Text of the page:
By Robert Dilday
Congregations around the country are being urged to participate in “Freedom from Racism Sunday” on July 5, when many churches will mark Independence Day in worship services.
The New Baptist Covenant has joined the National African American Clergy Network in supporting the event, organized in the wake of the shootings which killed nine members of Mother Emanuel AME Church last week in Charleston, S.C.
Freedom from Racism Sunday should focus on “prophetic grief,” said Otis Moss Jr., retired pastor of Olivet Institutional Baptist Church in Cleveland. Moss is a co-convener of the Freedom Sunday Coalition and an advisor to the New Baptist Covenant.
“Prophetic grief is different from pathetic grief,” said Moss in a sermon June 23. “Pathetic grief is angry, mad, vicious, bitter, always blaming others. And then there is sympathetic grief, where we pass out sympathy but do not necessarily enter into the other person’s tragic moment.
“But then there is prophetic grief, where we stand inside of the other’s wounds, and hurt, and blood, and tears, and sorrow, so deeply that it becomes our own — that is prophetic grief.”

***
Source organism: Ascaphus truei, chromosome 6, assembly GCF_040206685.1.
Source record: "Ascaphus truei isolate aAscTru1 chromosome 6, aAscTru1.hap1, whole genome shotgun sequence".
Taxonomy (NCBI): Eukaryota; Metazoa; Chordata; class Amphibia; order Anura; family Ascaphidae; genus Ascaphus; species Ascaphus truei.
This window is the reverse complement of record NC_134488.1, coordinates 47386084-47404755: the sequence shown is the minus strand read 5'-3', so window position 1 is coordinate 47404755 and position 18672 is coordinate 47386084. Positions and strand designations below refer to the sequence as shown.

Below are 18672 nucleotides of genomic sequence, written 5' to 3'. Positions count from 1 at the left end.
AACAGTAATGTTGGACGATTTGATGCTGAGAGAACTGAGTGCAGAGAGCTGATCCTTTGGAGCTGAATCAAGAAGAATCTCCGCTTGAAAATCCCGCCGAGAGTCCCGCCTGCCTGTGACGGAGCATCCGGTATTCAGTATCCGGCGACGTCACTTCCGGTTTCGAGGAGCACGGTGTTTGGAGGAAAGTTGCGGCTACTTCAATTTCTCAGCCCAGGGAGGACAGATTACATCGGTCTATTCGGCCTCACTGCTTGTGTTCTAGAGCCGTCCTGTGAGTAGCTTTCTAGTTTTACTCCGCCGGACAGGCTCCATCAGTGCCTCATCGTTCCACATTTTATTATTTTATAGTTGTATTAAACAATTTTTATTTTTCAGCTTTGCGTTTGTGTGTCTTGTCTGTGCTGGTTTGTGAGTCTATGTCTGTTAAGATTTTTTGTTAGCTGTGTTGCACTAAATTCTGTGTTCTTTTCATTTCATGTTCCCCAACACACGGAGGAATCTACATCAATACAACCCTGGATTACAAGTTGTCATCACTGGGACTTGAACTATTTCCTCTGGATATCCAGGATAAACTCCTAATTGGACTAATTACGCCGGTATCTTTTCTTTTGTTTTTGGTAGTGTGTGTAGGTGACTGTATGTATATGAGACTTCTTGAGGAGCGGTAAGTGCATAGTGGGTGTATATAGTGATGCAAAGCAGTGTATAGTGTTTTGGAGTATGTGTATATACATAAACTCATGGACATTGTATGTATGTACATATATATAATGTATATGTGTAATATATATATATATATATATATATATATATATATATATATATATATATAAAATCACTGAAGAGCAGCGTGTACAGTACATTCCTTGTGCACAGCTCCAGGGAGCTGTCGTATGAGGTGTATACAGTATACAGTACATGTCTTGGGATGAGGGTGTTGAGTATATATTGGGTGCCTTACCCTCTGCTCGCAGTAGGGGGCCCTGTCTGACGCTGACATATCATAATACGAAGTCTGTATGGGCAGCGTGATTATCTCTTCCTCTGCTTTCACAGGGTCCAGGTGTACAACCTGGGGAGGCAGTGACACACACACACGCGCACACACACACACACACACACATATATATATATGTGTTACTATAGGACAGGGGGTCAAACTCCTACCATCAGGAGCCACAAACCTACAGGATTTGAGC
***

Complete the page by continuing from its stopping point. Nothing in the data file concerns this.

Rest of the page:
NBC coordinator Hannah McMahan said the Charleston shootings, an act of domestic terrorism which appears to be have been motivated by racial hatred, has left the country “outraged and heartbroken.”
“Once again we are reminded how deeply the sin of racism runs in our society and the urgent need to redeem our broken communities from its cancerous clutches,” McMahan said. “Freedom from Racism Sunday makes space for prophetic grief, a grief that will empower us to transform our communities and seek authentic reconciliation. NBC will stand in solidarity with the National African American Clergy Network and American Methodist Episcopal Church as we mourn the loss of our brothers and sister in Charleston and to recommit ourselves to the daily task of dismantling racism from our communities, from our churches and from our hearts.”
Additional information is available on the New Baptist Covenant website.
Sunday’s coming: Freedom from Racism, by Bill Leonard